Mary Robinson - UN High Commissioner for Human Rights

UN Refugees Relief Agency

President George W. Bush

The White House
1600 Pennsylvania Ave. NW
Washington, DC 20500
Phone: (202) 456-1414
Fax: (202) 456-2883

Vice President Dick Cheney

Office of the Vice President
Old Executive Office Building
Washington, DC 20501
Phone: (202) 456-2326
Fax: (202) 456-7044

U.S. Secretary of State Colin Powell

Department of State
2201 C Street, NW
Washington, DC 20520
Phone: (202) 647-5291, (202) 736-4461

U.S. Secretary of Defense
The Pentagon
Washington, DC 20301
Phone: (703) 695-5261

U.S. Ambassador to the United Nations
799 United Nations Plaza
New York, NY 10017
Phone: (212) 415-4050
Fax: (212) 415-4443

U.S. Ambassador to Israel
Phone: (972) 3-510-8083

Your U.S. Senator
Find e-mail address at
United States Senate
Washington, DC 20510
Phone: (202) 224-3121
6 posted on 07/20/2003 1:08:06 AM PDT by DoctorZIn (IranAzad... Until they are free, we shall all be Iranians!)
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To: Ernest_at_the_Beach; Pan_Yans Wife; fat city; freedom44; Tamsey; Grampa Dave; PhiKapMom; ...
Another great article by Amir Taheri...

This time about Iraq.

"If you want on or off this Iran ping list, Freepmail me”
7 posted on 07/20/2003 1:56:16 AM PDT by DoctorZIn (IranAzad... Until they are free, we shall all be Iranians!)
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To: DoctorZIn

Any one sent any letter or e-mail to sleepy Medias?????
Let's focus on that poor boy tonight.
8 posted on 07/20/2003 2:34:48 AM PDT by F14 Pilot
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To: DoctorZIn; dixiechick2000; Enemy Of The State; Travis McGee; kattracks; rontorr; nuconvert; ...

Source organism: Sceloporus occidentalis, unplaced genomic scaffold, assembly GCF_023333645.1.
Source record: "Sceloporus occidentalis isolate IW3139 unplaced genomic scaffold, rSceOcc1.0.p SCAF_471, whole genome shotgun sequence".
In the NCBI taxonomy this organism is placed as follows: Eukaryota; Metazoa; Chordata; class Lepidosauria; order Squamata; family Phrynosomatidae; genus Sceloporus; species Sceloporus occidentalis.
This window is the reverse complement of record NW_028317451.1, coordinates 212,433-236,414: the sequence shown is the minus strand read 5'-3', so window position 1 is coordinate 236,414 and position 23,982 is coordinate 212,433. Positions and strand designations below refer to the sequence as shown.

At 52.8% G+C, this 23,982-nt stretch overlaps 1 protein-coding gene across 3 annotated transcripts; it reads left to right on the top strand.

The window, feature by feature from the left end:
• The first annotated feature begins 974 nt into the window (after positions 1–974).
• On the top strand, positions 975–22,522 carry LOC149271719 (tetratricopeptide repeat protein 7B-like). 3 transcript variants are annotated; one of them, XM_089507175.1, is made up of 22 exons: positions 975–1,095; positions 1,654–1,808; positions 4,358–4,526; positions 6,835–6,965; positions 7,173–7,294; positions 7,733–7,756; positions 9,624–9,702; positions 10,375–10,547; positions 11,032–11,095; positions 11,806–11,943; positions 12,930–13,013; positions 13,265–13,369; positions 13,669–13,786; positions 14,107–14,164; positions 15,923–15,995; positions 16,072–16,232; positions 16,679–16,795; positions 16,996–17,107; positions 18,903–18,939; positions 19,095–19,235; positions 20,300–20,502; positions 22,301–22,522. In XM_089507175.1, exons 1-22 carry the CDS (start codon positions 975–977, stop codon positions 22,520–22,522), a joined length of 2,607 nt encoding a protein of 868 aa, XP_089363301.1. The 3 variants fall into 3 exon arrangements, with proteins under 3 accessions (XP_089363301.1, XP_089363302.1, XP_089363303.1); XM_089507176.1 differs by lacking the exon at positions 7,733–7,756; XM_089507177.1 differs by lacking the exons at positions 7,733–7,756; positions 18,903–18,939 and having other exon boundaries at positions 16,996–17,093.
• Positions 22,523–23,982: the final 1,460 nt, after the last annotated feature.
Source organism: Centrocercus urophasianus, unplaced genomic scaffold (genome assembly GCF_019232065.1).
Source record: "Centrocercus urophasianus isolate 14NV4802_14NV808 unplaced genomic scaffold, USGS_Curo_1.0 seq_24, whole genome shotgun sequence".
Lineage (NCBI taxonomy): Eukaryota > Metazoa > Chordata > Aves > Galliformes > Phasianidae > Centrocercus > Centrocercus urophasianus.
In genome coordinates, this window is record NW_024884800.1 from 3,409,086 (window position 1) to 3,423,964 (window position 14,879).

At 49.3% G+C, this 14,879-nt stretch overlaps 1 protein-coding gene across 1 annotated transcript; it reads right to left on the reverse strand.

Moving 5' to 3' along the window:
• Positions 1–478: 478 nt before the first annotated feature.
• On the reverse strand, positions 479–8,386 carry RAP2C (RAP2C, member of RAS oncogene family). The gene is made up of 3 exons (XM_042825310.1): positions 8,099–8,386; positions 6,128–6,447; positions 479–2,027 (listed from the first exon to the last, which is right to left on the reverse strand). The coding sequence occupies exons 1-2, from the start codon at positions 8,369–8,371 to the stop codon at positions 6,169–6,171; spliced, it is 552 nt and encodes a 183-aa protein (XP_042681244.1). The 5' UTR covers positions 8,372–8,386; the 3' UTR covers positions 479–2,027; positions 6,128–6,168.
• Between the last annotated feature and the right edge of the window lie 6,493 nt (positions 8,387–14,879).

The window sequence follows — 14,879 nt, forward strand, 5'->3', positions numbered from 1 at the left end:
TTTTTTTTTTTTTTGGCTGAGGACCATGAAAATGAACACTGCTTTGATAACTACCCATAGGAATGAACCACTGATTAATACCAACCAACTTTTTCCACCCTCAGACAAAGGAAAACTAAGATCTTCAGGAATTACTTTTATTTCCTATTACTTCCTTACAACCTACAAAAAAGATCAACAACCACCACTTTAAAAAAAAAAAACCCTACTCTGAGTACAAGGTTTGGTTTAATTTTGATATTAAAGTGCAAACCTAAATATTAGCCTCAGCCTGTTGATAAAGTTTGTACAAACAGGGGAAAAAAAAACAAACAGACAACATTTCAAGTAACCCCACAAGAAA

When you talk about going to Iran people have images of hanging out in leafy gardens and traditional tea houses or encountering crowds of angry men shouting "Death to America".

But I spent many of my evenings with my three-year-old child in burger joints like Mac Mashallas - an Iranian imitation of McDonald's - the fast-food icon of the "Great Satan".

American-style restaurants have rapidly spread throughout Tehran in the past year or two.

They are popular haunts for young people who now have access to western culture in a way that is unprecedented since the Islamic Revolution.

The ketchup may not be Heinz and the Coca-Cola is certainly not the real thing but these are places where you can feel you might be anywhere in the world - almost.

That is if it was not for the neon sign saying respect Islamic moral values, the head-scarved waitresses and the portraits of Iran's spiritual leaders that seem strangely out of place in the world of Happy Meals and Ronald McDonald.

Cutting edge

The differences are shrinking in a country that once talked about building a Chinese-style wall around itself to protect its values from outside corruption.

Disney has penetrated this market like every other - at amusement arcades they sell Mr Potato Head and Buzz Lightyear from the Toy Story films.